The Navy and Its Coronavirus Response
“This morning I accepted Secretary Modly’s resignation,” Secretary of Defense Dr. Mark T. Esper said in a statement. “He resigned on his own accord, putting the Navy and the Sailors above self so that the USS Theodore Roosevelt, and the Navy as an institution, can move forward.”
But Modly took on intense scrutiny after the firing of Capt. Crozier. The skipper sounded the alarm, pleading for help in a letter that went public. Crozier voiced loud concern that his ship, the USS Theodore Roosevelt, was becoming overrun with COVID-19. He demanded help for his sailors, saying famously “We are not at war. Sailors do not need to die.”
“If he didn’t think, in my opinion, that this information wasn’t going to get out to the public, in this day and information age that we live in, then he was either too naive or too stupid to be a commanding officer of a ship like this,” Modly said after dismissing Crozier, reported cnn.com. “The alternative is that he did this on purpose.”
Capt. Crozier Beloved
The Navy also faced intense scrutiny over the use of hospital ships Mercy and Comfort. However, after deploying to New York and Los Angeles amid much fanfare, the media and public soured on the effort. After multiple reports showed only 15-20 patients were being treated aboard Mercy and Comfort, health officials spoke out.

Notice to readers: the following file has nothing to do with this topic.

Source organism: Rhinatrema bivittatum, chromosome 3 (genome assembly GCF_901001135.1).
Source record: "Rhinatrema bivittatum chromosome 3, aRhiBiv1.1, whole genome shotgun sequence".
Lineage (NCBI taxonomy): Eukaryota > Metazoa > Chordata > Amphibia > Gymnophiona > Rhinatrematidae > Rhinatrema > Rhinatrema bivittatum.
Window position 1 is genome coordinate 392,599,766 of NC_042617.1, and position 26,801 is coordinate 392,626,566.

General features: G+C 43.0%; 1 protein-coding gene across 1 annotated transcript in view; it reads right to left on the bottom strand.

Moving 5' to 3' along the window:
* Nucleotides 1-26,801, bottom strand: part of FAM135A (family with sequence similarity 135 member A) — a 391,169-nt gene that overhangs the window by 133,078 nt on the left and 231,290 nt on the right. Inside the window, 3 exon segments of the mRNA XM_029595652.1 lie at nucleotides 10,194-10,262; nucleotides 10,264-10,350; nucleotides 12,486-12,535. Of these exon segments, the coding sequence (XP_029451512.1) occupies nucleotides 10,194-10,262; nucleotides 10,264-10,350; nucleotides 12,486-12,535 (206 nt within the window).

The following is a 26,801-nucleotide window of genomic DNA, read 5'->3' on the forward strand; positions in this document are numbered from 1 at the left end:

“If I’m blunt about it, it’s a joke,” Michael Dowling, the head of Northwell Health, New York’s largest hospital system, told nytimes.com. “Everyone can say, ‘Thank you for putting up these wonderful places and opening up these cavernous halls.’ But we’re in a crisis here, we’re in a battlefield.”
The ensuring public outcry forced the Navy to rethink its floating hospital. The Comfort, docked in New York, now will admit COVID-19 patients, completely revamping the mission on the fly. It’s the latest knee-jerk reaction by the Navy, as it continues to bail the water of scrutiny brought on by poor leadership and even worse decisions during a national crisis.